The Rimrock Echo (Billings, Mont.) 1930-1943, May 29, 1931, Image 2

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2 THE RIMROCK ECHO Custer Battlefield Excursion On Saturday, May 16, at 7:30 a. m., 44 persons in 10 automobiles started on the fourth annual Custer battlefield excursion. Under the direction of Professor N. C. Abbott the cars gathered in front of the Administration build- ing to receive car members and to get in line for the trip. The purpose of the trip was to acquaint students with the history of the famous battle and to give them the opportunity to study many other phases of the surrounding country. A brief stop was made in Hardin on the way; from there the caravan proceeded to Garryowen, where Mr. Abbott made the first lecture to the excursionists. From Garryowen the party proceeded to Reno Hill for a second lecture and study of sur- rounding territory and Reno monu- ment. Reno Hill affords a splendid vantage point for a geographical view of the country directly con- nected with the historic \Custer's Last Stand.\ From here the party proceeded to Crow Agency where every one welcomed coffee and a hot lunch prepared by ladies of the Crow Agency. Following lunch a discussion-lec- ture was given by Mr. Abbott. The caravan then gathered at the south end of Custer battle ridge for an- other lecture and observation, then back to Custer monument, where followed a tour of the surrounding cemetery and a visit to the care- taker's house, where everyone reg- istered. One most interesting mark- er is located on the spot where General George Custer fell. After leaving this historic battle field the excursionists drove through Custer field, passing on the way a unit of the Campbell farming cor- poration, to the site of old Fort Custer. Nothing is left of the buildings which once made a home for United States army officers and their families. A monument erect- ed a year ago by the organization of the D. A. R. stands near what was once the basement to some building. Members of the party gathered around this monument to hear Mr. Abbott give his last inter- esting lecture on the trip. Several people picked up old rusty square nails and large cartridges, the only available souvenirs. The day was concluded when cars disbanded at Hardin, and the trip back was made as the drivers wished. LETTERS TO BE AWARDED Awards for men who won. their letters in basketball last season will be presented at the Commencement exercises on Friday, June 12. After setting forth rules and reg- ulations to be hereafter followed in awarding letters to men participat- ing in school athletics, the faculty and the student council voted to award sweaters to the following senior men: La Valley, Swanson, Abrahamson, Pentilla and Aber. The first year men — Ernster, Klampe, and Baltzell will receive letters. PAGEANT OF SPRING AT PIONEER PARK The annual Spring festival will be presented at Pioneer Park on Tuesday, June 9, by members of Miss Stevenson's classes in Phys- ical Education. This pageant is always a beautiful spectacle much enjoyed by the citizens of Billings. The pageant opens with the com- ing of Dawn, who finds the flowers yet asleep. The Spirit of Spring with her warm, caressing arms suc- ceeds in arousing all but little Wild Rose. Joyful at the promise of the New Season the Violets display their gratitude and are followed by the Grasshoppers, who in happy abandon, dance their way among the flowers. A host of Daffodils brightens the morning with their yellow splendor, and the little Wild Rose awakens and dances into the Sunshine. Now a Summer Storm gathers to moisten the newly-born flowerets. Then appears a Rain- bow whose misty loveliness is soon dimmed by the glory of the Noon Day Sun. The Daisies blossom forth; and so, surrounded by her fragrant, lovely children, the queen is crowned, and the May Pole Dance is given in her honor. Little Butterfly does homage to Spring, followed by the Four Le Clovers. The Sun slowly pears, leaving a trail of colors in the sky. The Nigl wings her way from her ne.; the Moon and Stars fill the evE ning with radiance. The Fireflie speed the parting day as the bird and flowers gently go to sleep t( await the coming of another Dawn The characters are girls of th( tap dancing classes and the mem bers of the first year classes if physical education. Characters of the Pageant Spirit of Spring Thelma Hyat Wild Rose Sun Butterfly Nightingale FACULTY WOMEN GIVE STUNT Sunday, May 17, Miss Dewey, Miss Stevenson and Miss Rich and several other Billings ladies, all members of the Billings Business and Professional Woman's Cl motored to Hunter's Hot Spr for Sunday dinner. Over 100 bers from Bozeman, Livingston, Timber, Columbus and Billin were in attendance. Each club furnished enterta ment in the form of a stunt. T stunt from Billings was put on Miss Rich and Miss Dewe THE RIMROCK ECHO Published by EASTERN MONTANA NORMAL SCHOOL at BILLINGS, MONTANA Student Editors—Evelyn Rhodes, Gertrude Daniels, Ella Dunlap, Flor- ence Hansen Staff Class in Advanced Composition Faculty Adviser Mary J. Meek Assistants—John %Abrahamson, Ethelyn Allen, Edna Brockway, Gladys Wagner, Pearl Young, Nettie Jensen, Hazel Trescott. EDITORI ALS MAKE A GRAVE FOR UGLY THOUGHTS Are you willing to stop and consider the needs and desires of little chil- dren; to remember the weakness and loneliness of people who are grow dren; to remember the weakness and loneliness of people who are growing old; to stop asking how much your friends love you, and ask yourself whether you love them enough; to try to understand what those who live in the same house with you really want, without waiting for them to tell you; to trim your lamp so that it will give more light and less smoke, and to carry it in front so that your shadow will fall behind you; to make a grave for your ugly thoughts and a garden for your kindly feelings with the gate open—are you willing to do these things even for a day? —Van Dyke. APPLYING FOR A JOB Before getting a position it is necessary to make an application. Very often people may be well prepared for a position, but in making their application they fail to present their case effectively. As graduation time draws near a few suggestions may be profitable to prospective teachers. In case a letter of application is the only means of securing a position it should be well written according to modern standards. The applicant should state his case clearly and to the point. Four types of information that should be considered are: personal history, training, experience, and recommendations. This information should be stated briefly and effectively, whether by correspondence or by personal interview. Many superintendents and principals reqeust a personal interview with prospective teachers. The applicant's conduct in the interview is often the winning or losing point. It may be his first interview for a position, and naturally he will feel a little nervous. To offset this fear the applicant should prepare himself for it. He should think over the demands of the position and his qualifications. He should anticipate questions that may be asked and be prepared for them. The applicant must know his past record so well that he can give dates, places, full names and addresses without hesitation. Letters of reference or recommendation must be considered. Before applications are made, individuals whom th applicant desires to recom- mend should be interviewed either in person or by letter. The applicant should be ready during any personal interview to give the names and addresses of any references. A wise policy is to talk little; beware of long speeches; and refrain from mentioning personal matters unless inquiry is made about them. If these points are carefully considered the applicant may rest assured that his application will receive proper attention. A WORD TO THE WISE Would you as students like to hear your instructors use such expres- sions as \he don't,\ \I done,\ \those kind,\ \I seen\? Of course you wouldn't. Then as future teachers, if you are in the habit of using that kind of grammar, see to it that you cure the habit before you begin to teach next fall or any other time. This summer should give you an opportunity to stamp out glaring errors such as these. THE RIMROCK Have you purchased your Rimrock Annual? If not, now is the time to do it. No time in the year can you as a student, show your true spirit of loyalty more effectively than by helping your fellow students on the staff to put over the sale of YOUR annual publication. The Rimrock is a cooperative enterprise in which you have selected school mates to take the leading part. is this a time to desert them? Get in and help the students who are working so faithfully to publish this annual for you. It is your book as well as theirs. If you are a real booster with a fine spirit of cooperation place your order for a Rimrock immediately. Do not worry; eat three square meals a day, say your prayers, be courteous to your creditors, keep your digestion good, go slow and easy —maybe there are other things that your special case requires to make you happy, but, my friend, these I reckon will give you a good lift.— Abraham Lincoln. Jane Robert Evelyn Rhode Cary Alice Sanderson Virginia Cameror Moon Mary Ann Bill The tap dancers characterize t Fireflies and Grasshoppers The intermediate grade teat are to be the Violets, Rain and Stars. The Storm and Daisies are acterized by the primary teachers, while the upper teachers take the parts of th fodils and Peace of Evening. Wagner, Laura Hanni, Mary schrott, and Freda Erfle ar Four Leaf Clovers. Charlott mer, Mary Mariana, Agnes Kloster, Lillian Beeler, Melba Webster and Dorothy Holmes are the Dawn.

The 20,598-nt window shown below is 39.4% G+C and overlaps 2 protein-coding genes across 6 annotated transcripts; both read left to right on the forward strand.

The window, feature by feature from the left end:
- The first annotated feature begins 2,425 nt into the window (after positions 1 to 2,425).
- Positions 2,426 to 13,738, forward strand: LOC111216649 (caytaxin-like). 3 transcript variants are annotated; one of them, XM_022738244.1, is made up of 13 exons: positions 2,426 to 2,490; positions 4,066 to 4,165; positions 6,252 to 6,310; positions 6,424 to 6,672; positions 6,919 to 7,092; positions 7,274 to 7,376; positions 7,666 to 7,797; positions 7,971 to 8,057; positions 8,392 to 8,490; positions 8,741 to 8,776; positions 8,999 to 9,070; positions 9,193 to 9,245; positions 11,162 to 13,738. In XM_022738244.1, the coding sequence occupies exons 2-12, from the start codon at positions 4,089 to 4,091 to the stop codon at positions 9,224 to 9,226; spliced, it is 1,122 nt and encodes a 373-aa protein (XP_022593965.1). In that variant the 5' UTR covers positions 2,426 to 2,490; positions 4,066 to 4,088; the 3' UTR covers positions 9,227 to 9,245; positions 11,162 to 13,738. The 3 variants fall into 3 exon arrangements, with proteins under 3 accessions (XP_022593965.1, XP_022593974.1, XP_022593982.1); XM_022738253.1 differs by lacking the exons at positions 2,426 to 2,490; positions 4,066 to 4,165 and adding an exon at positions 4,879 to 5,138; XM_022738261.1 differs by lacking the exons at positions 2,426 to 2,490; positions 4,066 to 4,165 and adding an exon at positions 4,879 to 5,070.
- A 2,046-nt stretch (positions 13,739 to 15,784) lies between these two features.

The Rimrock Echo (Billings, Mont.), 29 May 1931, located at <>, image provided by MONTANA NEWSPAPERS, Montana Historical Society, Helena, Montana.